How to save big bucks on big brand prod­ucts

Sunday Mail (UK) - - Lesley Roberts -

When it comes to dis­count shop­ping, it pays to go grey.

Bar­gain- con­scious fam­i­lies are sav­ing al­most 70 per cent on ev­ery­day es­sen­tials by buy­ing grey mar­ket goods. These big brand prod­ucts, also known as par­al­lel mar­ket, were orig­i­nally des­tined for far-f lung places such as Brazil, Uruguay and Morocco. But they are mak­ing a U- turn onto our high streets and canny con­sumers are seek­ing them out. Sun­day Mail re­searchers found a haul of our most recog­nis­able brands at a frac­tion of the main store price dur­ing a sim­ple trawl of high street dis­coun­ters. We checked out deals at Pound­stretcher, Home Bar­gains, Pound­world and B& M, se­lect­ing eight items.

Weetabix des­tined for France was 60 per cent cheaper than the UK pack­aged ver­sion.

Nescafe made in Brazi l but im­ported to Uruguay cost 42 per cent less.

Knorr chicken stock cubes saved us 68 per cent as the pack bound for Casablanca, Morocco, cost 49p in­stead of the £1.50 price tag at a main store su­per­mar­ket.

We also found prod­ucts branded for Ger­many, Spain and the Nether­lands.

Over­all, our shop­ping bas­ket was £10.32 cheaper than in main stores – that’s a 40 per cent sav­ing for cash-strapped fam­i­lies.

Con­sumer spe­cial­ist Dr Lind­sey Carey, of Glas­gow Cale­do­nian Univer­sity, says there are more grey mar­ket goods than ever on our shelves.

She added: “It’s in­ter­est­ing that

the grey mar­ket, which has been oper­at­ing in the lux­ury mar­kets for a long time, has re­cently ex­tended with more fre­quency to the value prod­uct and bar­gain retail mar­kets.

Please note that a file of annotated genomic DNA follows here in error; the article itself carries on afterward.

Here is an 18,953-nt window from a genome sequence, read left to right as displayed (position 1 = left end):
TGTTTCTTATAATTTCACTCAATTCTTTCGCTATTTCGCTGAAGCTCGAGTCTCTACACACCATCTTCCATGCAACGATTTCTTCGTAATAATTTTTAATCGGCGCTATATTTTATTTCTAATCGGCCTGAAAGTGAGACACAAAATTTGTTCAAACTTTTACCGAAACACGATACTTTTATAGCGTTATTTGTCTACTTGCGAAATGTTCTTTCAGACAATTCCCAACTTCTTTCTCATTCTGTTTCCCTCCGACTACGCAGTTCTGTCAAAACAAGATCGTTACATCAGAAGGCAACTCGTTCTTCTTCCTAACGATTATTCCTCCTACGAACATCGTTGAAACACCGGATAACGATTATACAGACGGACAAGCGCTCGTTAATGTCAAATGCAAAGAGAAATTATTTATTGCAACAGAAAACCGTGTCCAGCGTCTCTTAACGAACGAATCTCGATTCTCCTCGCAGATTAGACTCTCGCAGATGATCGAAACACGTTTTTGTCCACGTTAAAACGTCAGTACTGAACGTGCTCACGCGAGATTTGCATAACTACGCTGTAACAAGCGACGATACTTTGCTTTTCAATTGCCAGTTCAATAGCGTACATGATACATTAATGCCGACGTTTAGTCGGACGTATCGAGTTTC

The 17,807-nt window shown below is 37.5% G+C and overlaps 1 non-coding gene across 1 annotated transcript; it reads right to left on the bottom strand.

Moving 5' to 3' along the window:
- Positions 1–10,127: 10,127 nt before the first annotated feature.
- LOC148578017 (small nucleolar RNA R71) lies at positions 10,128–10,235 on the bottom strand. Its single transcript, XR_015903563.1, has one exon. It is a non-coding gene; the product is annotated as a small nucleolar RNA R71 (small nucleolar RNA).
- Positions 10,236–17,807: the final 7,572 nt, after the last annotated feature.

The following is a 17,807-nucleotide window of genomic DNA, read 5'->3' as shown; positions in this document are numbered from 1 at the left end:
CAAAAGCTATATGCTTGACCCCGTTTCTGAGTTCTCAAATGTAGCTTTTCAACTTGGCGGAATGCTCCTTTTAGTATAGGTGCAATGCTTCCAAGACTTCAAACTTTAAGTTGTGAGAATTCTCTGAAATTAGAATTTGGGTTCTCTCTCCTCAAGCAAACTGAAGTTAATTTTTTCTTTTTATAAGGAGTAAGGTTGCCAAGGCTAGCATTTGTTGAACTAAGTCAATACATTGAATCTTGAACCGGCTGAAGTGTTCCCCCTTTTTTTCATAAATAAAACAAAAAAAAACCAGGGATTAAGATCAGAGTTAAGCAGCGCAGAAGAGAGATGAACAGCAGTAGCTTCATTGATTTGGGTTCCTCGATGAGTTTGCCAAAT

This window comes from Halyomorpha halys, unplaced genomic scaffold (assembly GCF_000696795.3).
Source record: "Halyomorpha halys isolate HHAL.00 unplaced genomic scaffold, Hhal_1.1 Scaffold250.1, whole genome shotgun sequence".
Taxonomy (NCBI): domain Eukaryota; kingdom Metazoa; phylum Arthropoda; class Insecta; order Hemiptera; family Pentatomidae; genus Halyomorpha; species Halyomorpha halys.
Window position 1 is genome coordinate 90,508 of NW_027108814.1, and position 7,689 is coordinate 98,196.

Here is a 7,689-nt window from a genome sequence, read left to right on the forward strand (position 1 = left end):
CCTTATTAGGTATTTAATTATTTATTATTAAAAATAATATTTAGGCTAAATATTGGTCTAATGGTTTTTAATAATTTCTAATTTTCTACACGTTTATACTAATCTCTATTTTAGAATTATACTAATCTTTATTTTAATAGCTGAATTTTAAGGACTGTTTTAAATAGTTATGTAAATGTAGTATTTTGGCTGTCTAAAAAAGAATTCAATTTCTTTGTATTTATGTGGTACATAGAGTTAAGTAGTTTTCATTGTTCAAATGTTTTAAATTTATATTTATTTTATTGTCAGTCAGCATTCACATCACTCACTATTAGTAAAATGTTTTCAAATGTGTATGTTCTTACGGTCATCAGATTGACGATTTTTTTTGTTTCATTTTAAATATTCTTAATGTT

“There are var­i­ous rea­sons for the in­crease, in­clud­ing ex­change rate fluc­tu­a­tions, weather dis­rup­tions and whole­salers or pro­duc­ers of­fload­ing sur­plus and end-of-line stock.

“This is gen­uine prod­uct of­fered at dis­count prices as a re­sult of the size of the orig­i­nal destination mar­ket be­ing mis­judged – or if sales have not achieved their tar­get for what­ever rea­son.”

Lind­sey says shop­pers need to have a keen eye for price and pack­ag­ing for the best deals.

She added: “With lux­ury goods, the la­bels can be re­moved or de­faced.

“For gro­ceries, the re­sult is of­ten that the pack­ag­ing has a dif­fer­ent lan­guage on it or it is slightly dif­fer­ent to the orig­i­nal prod­uct des­tined for the UK mar­ket.”

But she hints that the bar­gains may not be around for long. She said: “The is­sue with this grey mar­ket source is that it can­not be guar­an­teed as it fluc­tu­ates.

“It also usu­ally dis­rupts the brand rev­enue streams, which is not de­sir­able from a brand per­spec­tive.

“But it’s a case of watch this space. The ef­fect of Brexit may af­fect this area greatly and it will be in­ter­est­ing to fol­low what hap­pens as the trade agree­ments are put in place, or not, in the run up to April 2019.”

Bryan Roberts, of retail an­a­lysts TCC Global, said: “The big brands are not over­joyed by this as they need to main­tain harmony in terms of their relationships with the su­per­mar­kets.

“They would ob­vi­ously rather have the cor­rect UK prod­uct with the right in­for­ma­tion in UK stores. But as long as the la­belling is cor­rectly adapted, then it’s all to­tally le­gal.

“If you’re a value- con­scious shop­per, then seek­ing out grey mar­ket goods is a no-brainer.”

We con­tacted Home Bar­gains, B&M and Pound­stretcher but they did not com­ment.

ON THE BAS­KET CASE Bar­gain hun­ters know where to find the best dis­count deals EX­PERT Dr Lind­sey Carey

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